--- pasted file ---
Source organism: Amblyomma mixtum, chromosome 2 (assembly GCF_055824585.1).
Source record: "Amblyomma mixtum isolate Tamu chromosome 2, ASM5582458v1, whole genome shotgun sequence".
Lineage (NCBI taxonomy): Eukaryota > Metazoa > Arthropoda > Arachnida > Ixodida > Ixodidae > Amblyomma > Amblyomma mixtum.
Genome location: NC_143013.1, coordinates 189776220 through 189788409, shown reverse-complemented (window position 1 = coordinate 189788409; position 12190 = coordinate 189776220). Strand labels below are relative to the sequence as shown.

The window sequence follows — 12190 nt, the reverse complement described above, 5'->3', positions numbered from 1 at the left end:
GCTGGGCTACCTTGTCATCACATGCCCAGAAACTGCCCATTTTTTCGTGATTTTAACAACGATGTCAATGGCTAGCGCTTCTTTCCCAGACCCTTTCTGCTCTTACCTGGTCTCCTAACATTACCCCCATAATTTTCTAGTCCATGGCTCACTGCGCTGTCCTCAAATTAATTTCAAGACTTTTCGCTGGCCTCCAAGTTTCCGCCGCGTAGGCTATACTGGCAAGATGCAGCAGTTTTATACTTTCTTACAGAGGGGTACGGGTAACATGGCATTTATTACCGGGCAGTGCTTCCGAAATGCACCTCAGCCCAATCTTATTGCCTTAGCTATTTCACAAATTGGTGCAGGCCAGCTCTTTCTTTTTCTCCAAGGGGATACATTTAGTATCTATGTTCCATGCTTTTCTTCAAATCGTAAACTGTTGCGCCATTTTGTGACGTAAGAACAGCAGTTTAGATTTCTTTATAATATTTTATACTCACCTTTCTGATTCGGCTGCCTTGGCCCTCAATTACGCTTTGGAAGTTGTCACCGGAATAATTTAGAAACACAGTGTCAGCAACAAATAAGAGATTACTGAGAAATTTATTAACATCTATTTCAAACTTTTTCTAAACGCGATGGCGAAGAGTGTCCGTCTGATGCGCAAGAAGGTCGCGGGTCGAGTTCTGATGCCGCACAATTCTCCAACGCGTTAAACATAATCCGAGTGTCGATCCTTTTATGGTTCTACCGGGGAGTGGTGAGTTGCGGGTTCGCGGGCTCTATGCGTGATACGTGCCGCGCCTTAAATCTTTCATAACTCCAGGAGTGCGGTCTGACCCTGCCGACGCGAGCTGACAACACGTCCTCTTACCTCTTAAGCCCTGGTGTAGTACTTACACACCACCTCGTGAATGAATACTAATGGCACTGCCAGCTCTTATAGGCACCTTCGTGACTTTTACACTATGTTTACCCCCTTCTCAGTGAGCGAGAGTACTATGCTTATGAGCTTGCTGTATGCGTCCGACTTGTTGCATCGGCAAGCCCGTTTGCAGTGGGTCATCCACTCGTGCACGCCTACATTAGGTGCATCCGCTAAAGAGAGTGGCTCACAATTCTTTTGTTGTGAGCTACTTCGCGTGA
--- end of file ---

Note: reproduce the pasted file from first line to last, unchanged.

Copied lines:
Source organism: Amblyomma mixtum, chromosome 2 (assembly GCF_055824585.1).
Source record: "Amblyomma mixtum isolate Tamu chromosome 2, ASM5582458v1, whole genome shotgun sequence".
Lineage (NCBI taxonomy): Eukaryota > Metazoa > Arthropoda > Arachnida > Ixodida > Ixodidae > Amblyomma > Amblyomma mixtum.
Genome location: NC_143013.1, coordinates 189776220 through 189788409, shown reverse-complemented (window position 1 = coordinate 189788409; position 12190 = coordinate 189776220). Strand labels below are relative to the sequence as shown.

The window sequence follows — 12190 nt, the reverse complement described above, 5'->3', positions numbered from 1 at the left end:
GCTGGGCTACCTTGTCATCACATGCCCAGAAACTGCCCATTTTTTCGTGATTTTAACAACGATGTCAATGGCTAGCGCTTCTTTCCCAGACCCTTTCTGCTCTTACCTGGTCTCCTAACATTACCCCCATAATTTTCTAGTCCATGGCTCACTGCGCTGTCCTCAAATTAATTTCAAGACTTTTCGCTGGCCTCCAAGTTTCCGCCGCGTAGGCTATACTGGCAAGATGCAGCAGTTTTATACTTTCTTACAGAGGGGTACGGGTAACATGGCATTTATTACCGGGCAGTGCTTCCGAAATGCACCTCAGCCCAATCTTATTGCCTTAGCTATTTCACAAATTGGTGCAGGCCAGCTCTTTCTTTTTCTCCAAGGGGATACATTTAGTATCTATGTTCCATGCTTTTCTTCAAATCGTAAACTGTTGCGCCATTTTGTGACGTAAGAACAGCAGTTTAGATTTCTTTATAATATTTTATACTCACCTTTCTGATTCGGCTGCCTTGGCCCTCAATTACGCTTTGGAAGTTGTCACCGGAATAATTTAGAAACACAGTGTCAGCAACAAATAAGAGATTACTGAGAAATTTATTAACATCTATTTCAAACTTTTTCTAAACGCGATGGCGAAGAGTGTCCGTCTGATGCGCAAGAAGGTCGCGGGTCGAGTTCTGATGCCGCACAATTCTCCAACGCGTTAAACATAATCCGAGTGTCGATCCTTTTATGGTTCTACCGGGGAGTGGTGAGTTGCGGGTTCGCGGGCTCTATGCGTGATACGTGCCGCGCCTTAAATCTTTCATAACTCCAGGAGTGCGGTCTGACCCTGCCGACGCGAGCTGACAACACGTCCTCTTACCTCTTAAGCCCTGGTGTAGTACTTACACACCACCTCGTGAATGAATACTAATGGCACTGCCAGCTCTTATAGGCACCTTCGTGACTTTTACACTATGTTTACCCCCTTCTCAGTGAGCGAGAGTACTATGCTTATGAGCTTGCTGTATGCGTCCGACTTGTTGCATCGGCAAGCCCGTTTGCAGTGGGTCATCCACTCGTGCACGCCTACATTAGGTGCATCCGCTAAAGAGAGTGGCTCACAATTCTTTTGTTGTGAGCTACTTCGCGTGA